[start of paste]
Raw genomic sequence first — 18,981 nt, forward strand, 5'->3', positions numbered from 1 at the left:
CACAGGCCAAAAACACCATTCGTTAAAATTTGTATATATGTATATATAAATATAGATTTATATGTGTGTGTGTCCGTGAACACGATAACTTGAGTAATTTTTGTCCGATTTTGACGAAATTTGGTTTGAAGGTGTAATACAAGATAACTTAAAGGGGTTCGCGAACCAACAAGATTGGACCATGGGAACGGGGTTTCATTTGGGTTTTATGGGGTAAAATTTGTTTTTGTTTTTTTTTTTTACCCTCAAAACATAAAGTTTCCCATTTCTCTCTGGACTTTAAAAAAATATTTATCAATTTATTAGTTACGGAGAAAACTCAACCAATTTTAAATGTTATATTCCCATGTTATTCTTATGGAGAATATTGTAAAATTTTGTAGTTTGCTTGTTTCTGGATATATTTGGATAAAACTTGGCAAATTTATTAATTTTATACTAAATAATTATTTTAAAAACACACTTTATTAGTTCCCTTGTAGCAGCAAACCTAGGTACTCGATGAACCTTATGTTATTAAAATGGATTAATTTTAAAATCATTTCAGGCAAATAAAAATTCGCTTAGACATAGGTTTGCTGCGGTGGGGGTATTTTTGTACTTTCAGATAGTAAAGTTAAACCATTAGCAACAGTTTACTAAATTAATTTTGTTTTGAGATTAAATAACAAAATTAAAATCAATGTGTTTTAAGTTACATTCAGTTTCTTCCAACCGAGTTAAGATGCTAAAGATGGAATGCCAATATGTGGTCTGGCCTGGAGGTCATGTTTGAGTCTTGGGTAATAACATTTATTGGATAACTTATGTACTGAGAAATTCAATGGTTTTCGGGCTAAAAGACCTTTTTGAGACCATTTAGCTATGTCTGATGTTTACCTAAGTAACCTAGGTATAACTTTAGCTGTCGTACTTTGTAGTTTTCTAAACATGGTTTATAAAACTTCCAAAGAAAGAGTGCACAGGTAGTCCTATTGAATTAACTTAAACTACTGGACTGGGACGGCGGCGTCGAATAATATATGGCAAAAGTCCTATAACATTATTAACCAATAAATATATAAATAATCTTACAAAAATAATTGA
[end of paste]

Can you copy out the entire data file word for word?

Raw genomic sequence first — 18,981 nt, forward strand, 5'->3', positions numbered from 1 at the left:
CACAGGCCAAAAACACCATTCGTTAAAATTTGTATATATGTATATATAAATATAGATTTATATGTGTGTGTGTCCGTGAACACGATAACTTGAGTAATTTTTGTCCGATTTTGACGAAATTTGGTTTGAAGGTGTAATACAAGATAACTTAAAGGGGTTCGCGAACCAACAAGATTGGACCATGGGAACGGGGTTTCATTTGGGTTTTATGGGGTAAAATTTGTTTTTGTTTTTTTTTTTTACCCTCAAAACATAAAGTTTCCCATTTCTCTCTGGACTTTAAAAAAATATTTATCAATTTATTAGTTACGGAGAAAACTCAACCAATTTTAAATGTTATATTCCCATGTTATTCTTATGGAGAATATTGTAAAATTTTGTAGTTTGCTTGTTTCTGGATATATTTGGATAAAACTTGGCAAATTTATTAATTTTATACTAAATAATTATTTTAAAAACACACTTTATTAGTTCCCTTGTAGCAGCAAACCTAGGTACTCGATGAACCTTATGTTATTAAAATGGATTAATTTTAAAATCATTTCAGGCAAATAAAAATTCGCTTAGACATAGGTTTGCTGCGGTGGGGGTATTTTTGTACTTTCAGATAGTAAAGTTAAACCATTAGCAACAGTTTACTAAATTAATTTTGTTTTGAGATTAAATAACAAAATTAAAATCAATGTGTTTTAAGTTACATTCAGTTTCTTCCAACCGAGTTAAGATGCTAAAGATGGAATGCCAATATGTGGTCTGGCCTGGAGGTCATGTTTGAGTCTTGGGTAATAACATTTATTGGATAACTTATGTACTGAGAAATTCAATGGTTTTCGGGCTAAAAGACCTTTTTGAGACCATTTAGCTATGTCTGATGTTTACCTAAGTAACCTAGGTATAACTTTAGCTGTCGTACTTTGTAGTTTTCTAAACATGGTTTATAAAACTTCCAAAGAAAGAGTGCACAGGTAGTCCTATTGAATTAACTTAAACTACTGGACTGGGACGGCGGCGTCGAATAATATATGGCAAAAGTCCTATAACATTATTAACCAATAAATATATAAATAATCTTACAAAAATAATTGA